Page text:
A Wizard, a True Star for sure. There are other records of his that I like and other songs, but across the career that I really like. But everything really that I like about him is encapsulated in that one, crazy record. We actually saw him play it live maybe five years ago. Did the whole thing, in London, it was like a big family trip down to see Todd Rundgren. He had costume changes and he had the band all up on columns spread around the stage.

That’s up there with the top few shows I’ve ever seen, along with Prince in London as well, when he did 31 nights. The night I was at was full of hits, that might have be the best of all, sorry Todd!

I met Todd a few years ago when I was an undergrad at Indiana University, he was a guest professor the fall semester of my senior year. I was the grading assistant for the this professor who teaches rock history classes. He knew Todd and I got to meet him. I was wearing a Tom Baker scarf, so he complimented me on it and told me he used to knit. He played a recital in one of the music school halls and conducted the marching band playing “Bang On The Drum”.

That kind of thing never happens at our lovely universities. You know, Bryan Ferry studied fine art at the university I went to. I never saw Bryan Ferry come in and lecture on either art or music, which is a shame.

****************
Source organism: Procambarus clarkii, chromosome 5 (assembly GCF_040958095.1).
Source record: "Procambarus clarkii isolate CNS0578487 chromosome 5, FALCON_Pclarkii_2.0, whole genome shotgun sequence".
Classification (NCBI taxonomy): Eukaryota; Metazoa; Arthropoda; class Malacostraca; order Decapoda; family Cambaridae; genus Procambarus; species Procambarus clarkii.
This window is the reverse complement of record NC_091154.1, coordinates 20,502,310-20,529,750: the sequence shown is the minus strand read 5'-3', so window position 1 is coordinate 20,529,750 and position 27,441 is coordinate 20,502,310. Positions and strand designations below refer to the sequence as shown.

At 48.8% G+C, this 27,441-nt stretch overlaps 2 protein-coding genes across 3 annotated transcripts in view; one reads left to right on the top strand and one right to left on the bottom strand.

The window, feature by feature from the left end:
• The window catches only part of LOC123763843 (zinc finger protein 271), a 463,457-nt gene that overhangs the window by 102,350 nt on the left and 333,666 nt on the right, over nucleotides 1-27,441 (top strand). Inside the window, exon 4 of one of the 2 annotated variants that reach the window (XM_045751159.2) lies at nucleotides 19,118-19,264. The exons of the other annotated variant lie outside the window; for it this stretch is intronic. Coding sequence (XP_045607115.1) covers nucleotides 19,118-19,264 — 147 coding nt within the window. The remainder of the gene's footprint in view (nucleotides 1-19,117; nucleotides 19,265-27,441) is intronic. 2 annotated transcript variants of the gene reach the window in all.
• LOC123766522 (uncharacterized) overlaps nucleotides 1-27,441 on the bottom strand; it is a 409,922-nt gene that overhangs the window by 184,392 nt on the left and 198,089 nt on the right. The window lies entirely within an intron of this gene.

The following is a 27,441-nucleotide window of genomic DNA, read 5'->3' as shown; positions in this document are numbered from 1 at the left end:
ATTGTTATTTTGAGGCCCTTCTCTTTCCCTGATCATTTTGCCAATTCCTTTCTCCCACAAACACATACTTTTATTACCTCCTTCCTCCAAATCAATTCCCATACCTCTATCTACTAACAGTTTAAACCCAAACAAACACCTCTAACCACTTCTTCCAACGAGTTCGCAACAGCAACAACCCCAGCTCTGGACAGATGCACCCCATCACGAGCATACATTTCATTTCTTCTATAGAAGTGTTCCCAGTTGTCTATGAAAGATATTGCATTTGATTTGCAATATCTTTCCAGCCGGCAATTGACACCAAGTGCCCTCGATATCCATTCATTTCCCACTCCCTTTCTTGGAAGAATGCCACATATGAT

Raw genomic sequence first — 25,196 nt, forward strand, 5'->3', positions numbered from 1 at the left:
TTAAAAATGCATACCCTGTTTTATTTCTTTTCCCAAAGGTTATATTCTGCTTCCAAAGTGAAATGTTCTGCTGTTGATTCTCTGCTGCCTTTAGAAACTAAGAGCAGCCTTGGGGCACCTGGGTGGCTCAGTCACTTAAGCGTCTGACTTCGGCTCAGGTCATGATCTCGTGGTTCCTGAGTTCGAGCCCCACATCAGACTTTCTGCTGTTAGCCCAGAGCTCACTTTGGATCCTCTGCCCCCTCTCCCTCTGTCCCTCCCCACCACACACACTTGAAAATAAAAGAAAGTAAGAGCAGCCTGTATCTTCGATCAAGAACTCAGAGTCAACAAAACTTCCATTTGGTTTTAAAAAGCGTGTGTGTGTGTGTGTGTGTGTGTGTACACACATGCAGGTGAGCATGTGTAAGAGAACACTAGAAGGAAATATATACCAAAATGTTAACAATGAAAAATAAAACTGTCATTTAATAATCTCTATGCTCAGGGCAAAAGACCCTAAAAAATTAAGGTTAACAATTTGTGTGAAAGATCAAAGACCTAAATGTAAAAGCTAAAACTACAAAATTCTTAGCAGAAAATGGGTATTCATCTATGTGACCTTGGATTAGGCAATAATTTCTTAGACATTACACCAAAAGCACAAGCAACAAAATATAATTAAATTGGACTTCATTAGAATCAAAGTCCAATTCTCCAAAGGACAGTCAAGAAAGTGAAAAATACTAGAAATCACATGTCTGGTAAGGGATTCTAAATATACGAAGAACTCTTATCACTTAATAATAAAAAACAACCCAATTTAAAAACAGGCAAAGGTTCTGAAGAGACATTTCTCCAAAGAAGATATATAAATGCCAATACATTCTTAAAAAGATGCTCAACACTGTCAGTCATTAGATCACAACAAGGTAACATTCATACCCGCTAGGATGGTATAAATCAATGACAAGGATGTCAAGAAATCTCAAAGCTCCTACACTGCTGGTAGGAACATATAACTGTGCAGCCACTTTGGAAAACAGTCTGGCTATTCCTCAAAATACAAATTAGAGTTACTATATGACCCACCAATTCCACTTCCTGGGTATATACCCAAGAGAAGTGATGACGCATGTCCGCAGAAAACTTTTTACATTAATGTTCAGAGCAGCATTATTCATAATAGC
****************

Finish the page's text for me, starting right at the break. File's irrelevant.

Related to Bryan Ferry, one thing I’ve noticed in some pieces following the death of David Bowie and Alan Rickman, Billy Bragg mentioned it how those guys came from working class backgrounds but were given the opportunity to study at art school. You mentioned going to art school, what kind of impact did that have on your music?

I didn’t study anything artistic at all, I studied maths. “What impact kind of impact did that have on your music?” I don’t know, the biggest impact on our music career in a way is our parents, they were of the same generation as Bryan Ferry and Dave Stewart (who was from Sunderland as well) from the Eurythmics. This wasn’t great for everyone, but basically they were smart kids from very, very poor backgrounds who got to study further education for free.

It’s like a blip in British history, where working class kid were allowed to go and study, there were grants available if you wanted to go to university. So that opened it up for my parents and then for like my generation, to have this unusual confluence of kind of educational aspiration and not to be totally struggling for money all the time like they did when they were young and their parents did, you know work all the hours and still lived in the poorest areas, didn’t have spare cash. The thought of it is just bizarre. We’ve benefitted from those freedoms.